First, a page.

Sunday 26th June 2022 - Martin Mowat
Readings: Psalm 23 & John 10:11-18
Sunday 19th June 2022 - Martin Mowat.
Readings: Psalm 23 & Matthew 4: 1-11
Sunday 12th June, 2022 - Martin Mowat
Sunday 5th June, 2022 - Martin Mowat.
Readings: Psalm 23 & Ephesians 1:1-10
Sunday 1st May, 2022 - Martin Mowat
SUNDAY 17th APRIL 2022 - EASTER MESSAGE - Martin Mowat
Reading 1: John 20: v 1 - 10. Reading 2: John 20: v 11 - 18
SUNDAY 3rd APRIL 2022 – Jess Jephcott
Reading 1: Psalm 2. Reading 2: Matthew 16 v 13 – 30
2000 years of Christian Belief: Why are we here, in this building today? Why do Christians, all over the world, gather to worship God in buildings like this? Well, didn’t Jesus asked Peter to build his church? Well yes - and no. The New Testament was written in Greek, the authors of it wrote in Greek even when it wasn't the language they spoke, thus ensuring that their manuscripts could be widely read and passed on to future generations. The personal name of Peter comes from the Greek word ‘petros’, a pebble or stone. Jesus pronounced a blessing upon Peter and proclaimed Peter's answer as having been derived by divine inspiration. He then stated (Matt. 16 v 18), “And I say also unto thee, Thou art Peter, and upon this rock I will build my church; and the gates of hell shall not prevail against it” In a tradition of the early Church, Peter is said to have founded the Church in Rome, with Paul, served as its bishop, authored two epistles, and then met martyrdom there, along with Paul. Known to us today, of course, as St Peter and St Paul. For 2000 years, scholars have been analysing, interpreting, conjecturing, pontificating perhaps, about the true meaning of what is written in the Bible. It can’t have helped our own scholars that the Bible wasn’t written in English, so there has always been that possible ‘lost in translation’ factor.
RELIGIONS OF THE WORLD: Over these two millennia, Christ’s church has grown enormously, with Christianity arguably the largest religion in the world, with some 2 billion followers. It is closely followed by another of the three main Abrahamic religions, that of Islam, with an estimated 1.8 billion adherents. In terms of adherents, Judaism follows along behind. We have come a long way, for sure.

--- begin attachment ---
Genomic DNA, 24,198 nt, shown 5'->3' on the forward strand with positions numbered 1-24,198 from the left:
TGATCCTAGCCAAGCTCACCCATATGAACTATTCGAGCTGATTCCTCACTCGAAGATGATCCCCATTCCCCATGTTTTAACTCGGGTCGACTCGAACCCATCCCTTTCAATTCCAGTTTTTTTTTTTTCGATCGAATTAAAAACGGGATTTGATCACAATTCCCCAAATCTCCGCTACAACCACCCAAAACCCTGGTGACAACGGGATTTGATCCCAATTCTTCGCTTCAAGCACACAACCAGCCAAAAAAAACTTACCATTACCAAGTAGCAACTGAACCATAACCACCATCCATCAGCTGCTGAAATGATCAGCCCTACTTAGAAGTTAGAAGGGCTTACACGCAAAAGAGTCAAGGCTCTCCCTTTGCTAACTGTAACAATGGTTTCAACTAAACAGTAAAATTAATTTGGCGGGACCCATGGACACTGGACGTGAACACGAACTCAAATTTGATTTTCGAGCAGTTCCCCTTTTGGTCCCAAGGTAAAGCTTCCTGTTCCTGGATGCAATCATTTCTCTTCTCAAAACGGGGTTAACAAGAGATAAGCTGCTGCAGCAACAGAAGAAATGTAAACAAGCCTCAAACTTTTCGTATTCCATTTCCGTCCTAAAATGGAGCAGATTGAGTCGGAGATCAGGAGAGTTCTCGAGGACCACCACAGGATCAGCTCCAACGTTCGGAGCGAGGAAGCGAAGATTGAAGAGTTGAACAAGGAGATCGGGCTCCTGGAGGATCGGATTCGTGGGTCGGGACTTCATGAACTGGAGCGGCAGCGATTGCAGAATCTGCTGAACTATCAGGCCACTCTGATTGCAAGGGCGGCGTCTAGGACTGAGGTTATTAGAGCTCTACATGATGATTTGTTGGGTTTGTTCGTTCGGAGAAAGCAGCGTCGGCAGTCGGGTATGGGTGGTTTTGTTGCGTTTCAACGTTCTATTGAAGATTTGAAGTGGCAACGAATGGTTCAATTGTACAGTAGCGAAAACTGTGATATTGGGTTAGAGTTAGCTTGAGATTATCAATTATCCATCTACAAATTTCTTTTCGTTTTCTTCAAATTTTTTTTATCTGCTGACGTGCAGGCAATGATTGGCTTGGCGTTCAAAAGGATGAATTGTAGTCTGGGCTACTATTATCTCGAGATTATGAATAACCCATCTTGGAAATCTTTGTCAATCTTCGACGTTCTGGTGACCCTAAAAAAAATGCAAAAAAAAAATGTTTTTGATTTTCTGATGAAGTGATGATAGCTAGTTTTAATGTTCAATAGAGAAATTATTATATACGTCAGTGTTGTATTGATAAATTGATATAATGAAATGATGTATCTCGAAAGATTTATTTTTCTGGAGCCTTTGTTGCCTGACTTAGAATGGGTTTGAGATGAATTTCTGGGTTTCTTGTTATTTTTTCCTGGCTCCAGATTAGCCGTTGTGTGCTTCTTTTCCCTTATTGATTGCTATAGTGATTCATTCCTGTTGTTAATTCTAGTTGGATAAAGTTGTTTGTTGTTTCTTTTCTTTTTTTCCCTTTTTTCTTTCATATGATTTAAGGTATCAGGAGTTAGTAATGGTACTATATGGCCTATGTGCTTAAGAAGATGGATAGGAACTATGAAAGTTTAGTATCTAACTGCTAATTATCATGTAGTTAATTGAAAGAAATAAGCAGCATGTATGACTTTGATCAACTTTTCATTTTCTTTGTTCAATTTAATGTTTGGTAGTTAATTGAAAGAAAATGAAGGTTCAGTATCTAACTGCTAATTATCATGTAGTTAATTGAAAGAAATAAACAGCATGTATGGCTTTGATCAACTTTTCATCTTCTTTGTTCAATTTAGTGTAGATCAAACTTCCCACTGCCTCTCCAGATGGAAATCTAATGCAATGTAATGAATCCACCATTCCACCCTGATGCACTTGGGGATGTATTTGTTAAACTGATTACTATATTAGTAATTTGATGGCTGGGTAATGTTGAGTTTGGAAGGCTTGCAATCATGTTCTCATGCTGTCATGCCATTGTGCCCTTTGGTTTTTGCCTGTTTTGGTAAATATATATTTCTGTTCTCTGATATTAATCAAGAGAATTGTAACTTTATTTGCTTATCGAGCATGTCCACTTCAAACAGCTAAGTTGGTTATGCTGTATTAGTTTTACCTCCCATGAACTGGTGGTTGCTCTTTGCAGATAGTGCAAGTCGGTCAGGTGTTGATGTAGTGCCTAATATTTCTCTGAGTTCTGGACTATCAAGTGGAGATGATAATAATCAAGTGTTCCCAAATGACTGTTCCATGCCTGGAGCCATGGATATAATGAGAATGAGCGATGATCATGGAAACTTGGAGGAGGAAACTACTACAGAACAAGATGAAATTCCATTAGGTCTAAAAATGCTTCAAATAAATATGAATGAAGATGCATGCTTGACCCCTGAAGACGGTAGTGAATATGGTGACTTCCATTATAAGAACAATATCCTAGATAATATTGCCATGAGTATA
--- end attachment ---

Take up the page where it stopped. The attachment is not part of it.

CHRISTIANITY: As we all know, Christianity is based on the life and teachings of Jesus Christ. Its largest groups are the Roman Catholic Church, the Eastern Orthodox churches, and the Protestant churches, and Christianity’s sacred text is the Bible. Christ’s teachings have spread across the world, often through missionaries and colonisers, but has also been embraced by people whose ancestors had been violently removed from their countries and sold as slaves in the Americas.
WHAT HAVE WE DONE IN THIS TIME?: So, what has happened during this span of time, as we prepare to celebrate Palm Sunday next week and, the most important of all festivals in the Christian calendar, Easter, the following week? What I would like to offer here is a commentary on Christ’s legacy; an insight into what we have done with almost 2000 years of our incredible Christian heritage. We cannot be sure of precise dates; we can’t even agree on the year that Christ was born, let alone the day of the week. The Bible doesn’t tell us. Astronomers have even sought to pinpoint the date through the movement of the stars. We take this year of 2022 as that number of years, ‘anno domini’, since Christ’s birth; it is a numbering system that has been faithfully used ever since, and adopted by most countries in the world today. We know that Jesus died at the age of 33, because the Bible says that Jesus started to serve and teach at the age of 30, and that he served for three years, which means that he was 33 when he was sacrificed. Pontius Pilate served as the prefect of Judaea from 26 to 36 AD. So, there is no precise dating evidence to be had there either. Again, I am not here to add to the dating confusion of the ‘ancients’. What I really want to share with you is an overview of what we have done with Christ’s legacy during these two millennia.